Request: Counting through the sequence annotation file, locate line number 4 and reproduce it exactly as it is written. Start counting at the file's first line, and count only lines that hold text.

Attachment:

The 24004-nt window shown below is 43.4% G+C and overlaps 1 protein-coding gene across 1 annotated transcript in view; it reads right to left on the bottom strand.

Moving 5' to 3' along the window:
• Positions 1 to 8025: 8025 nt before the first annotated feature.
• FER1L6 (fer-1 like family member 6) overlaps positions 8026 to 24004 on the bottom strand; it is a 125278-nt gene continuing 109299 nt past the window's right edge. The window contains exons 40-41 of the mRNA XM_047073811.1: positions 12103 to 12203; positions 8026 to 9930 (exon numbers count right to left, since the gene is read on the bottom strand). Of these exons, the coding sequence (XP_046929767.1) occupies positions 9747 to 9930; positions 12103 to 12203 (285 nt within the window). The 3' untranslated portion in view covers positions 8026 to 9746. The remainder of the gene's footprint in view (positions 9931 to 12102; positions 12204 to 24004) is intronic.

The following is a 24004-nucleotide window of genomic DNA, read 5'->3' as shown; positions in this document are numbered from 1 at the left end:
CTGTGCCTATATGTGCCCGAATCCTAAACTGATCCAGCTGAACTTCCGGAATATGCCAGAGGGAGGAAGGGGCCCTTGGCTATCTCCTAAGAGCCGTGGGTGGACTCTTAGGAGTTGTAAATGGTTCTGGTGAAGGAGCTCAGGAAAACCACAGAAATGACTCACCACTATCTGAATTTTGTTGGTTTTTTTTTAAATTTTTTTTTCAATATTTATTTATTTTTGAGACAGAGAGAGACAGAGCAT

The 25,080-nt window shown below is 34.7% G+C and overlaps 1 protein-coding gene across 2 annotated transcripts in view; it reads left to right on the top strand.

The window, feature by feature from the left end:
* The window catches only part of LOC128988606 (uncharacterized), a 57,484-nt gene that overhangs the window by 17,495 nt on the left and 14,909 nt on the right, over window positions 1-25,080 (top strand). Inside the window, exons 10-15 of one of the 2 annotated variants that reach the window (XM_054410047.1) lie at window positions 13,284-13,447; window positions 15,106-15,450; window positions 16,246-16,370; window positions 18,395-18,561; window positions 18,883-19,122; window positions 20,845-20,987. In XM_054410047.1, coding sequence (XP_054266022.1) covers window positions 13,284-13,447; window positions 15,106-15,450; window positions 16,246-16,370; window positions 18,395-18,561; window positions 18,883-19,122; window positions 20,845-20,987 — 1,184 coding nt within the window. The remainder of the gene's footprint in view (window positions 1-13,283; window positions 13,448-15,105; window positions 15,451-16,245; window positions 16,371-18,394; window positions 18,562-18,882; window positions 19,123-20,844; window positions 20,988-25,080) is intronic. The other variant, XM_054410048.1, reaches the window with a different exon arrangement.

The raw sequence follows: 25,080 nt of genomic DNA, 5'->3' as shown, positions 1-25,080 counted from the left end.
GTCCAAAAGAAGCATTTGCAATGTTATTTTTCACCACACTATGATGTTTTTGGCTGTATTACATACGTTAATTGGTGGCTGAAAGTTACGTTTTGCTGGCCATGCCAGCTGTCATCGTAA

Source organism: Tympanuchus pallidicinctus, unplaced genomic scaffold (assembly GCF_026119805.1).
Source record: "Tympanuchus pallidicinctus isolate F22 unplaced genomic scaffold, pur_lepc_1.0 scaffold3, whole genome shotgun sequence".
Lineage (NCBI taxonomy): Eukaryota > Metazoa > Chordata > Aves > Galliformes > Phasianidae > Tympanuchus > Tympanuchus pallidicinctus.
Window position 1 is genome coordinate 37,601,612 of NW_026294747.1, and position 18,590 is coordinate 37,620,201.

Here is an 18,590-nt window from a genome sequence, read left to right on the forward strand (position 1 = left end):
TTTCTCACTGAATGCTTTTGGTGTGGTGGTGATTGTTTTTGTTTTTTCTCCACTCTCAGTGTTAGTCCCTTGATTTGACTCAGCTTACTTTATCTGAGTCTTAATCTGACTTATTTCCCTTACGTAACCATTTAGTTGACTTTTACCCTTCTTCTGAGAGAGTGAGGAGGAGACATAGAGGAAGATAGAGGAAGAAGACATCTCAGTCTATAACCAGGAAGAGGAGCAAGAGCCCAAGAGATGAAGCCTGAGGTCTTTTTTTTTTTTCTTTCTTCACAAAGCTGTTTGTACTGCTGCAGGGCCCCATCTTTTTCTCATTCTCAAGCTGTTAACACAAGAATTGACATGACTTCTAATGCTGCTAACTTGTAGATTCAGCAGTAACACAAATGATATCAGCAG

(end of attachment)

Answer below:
• FER1L6 (fer-1 like family member 6) overlaps positions 8026 to 24004 on the bottom strand; it is a 125278-nt gene continuing 109299 nt past the window's right edge. The window contains exons 40-41 of the mRNA XM_047073811.1: positions 12103 to 12203; positions 8026 to 9930 (exon numbers count right to left, since the gene is read on the bottom strand). Of these exons, the coding sequence (XP_046929767.1) occupies positions 9747 to 9930; positions 12103 to 12203 (285 nt within the window). The 3' untranslated portion in view covers positions 8026 to 9746. The remainder of the gene's footprint in view (positions 9931 to 12102; positions 12204 to 24004) is intronic.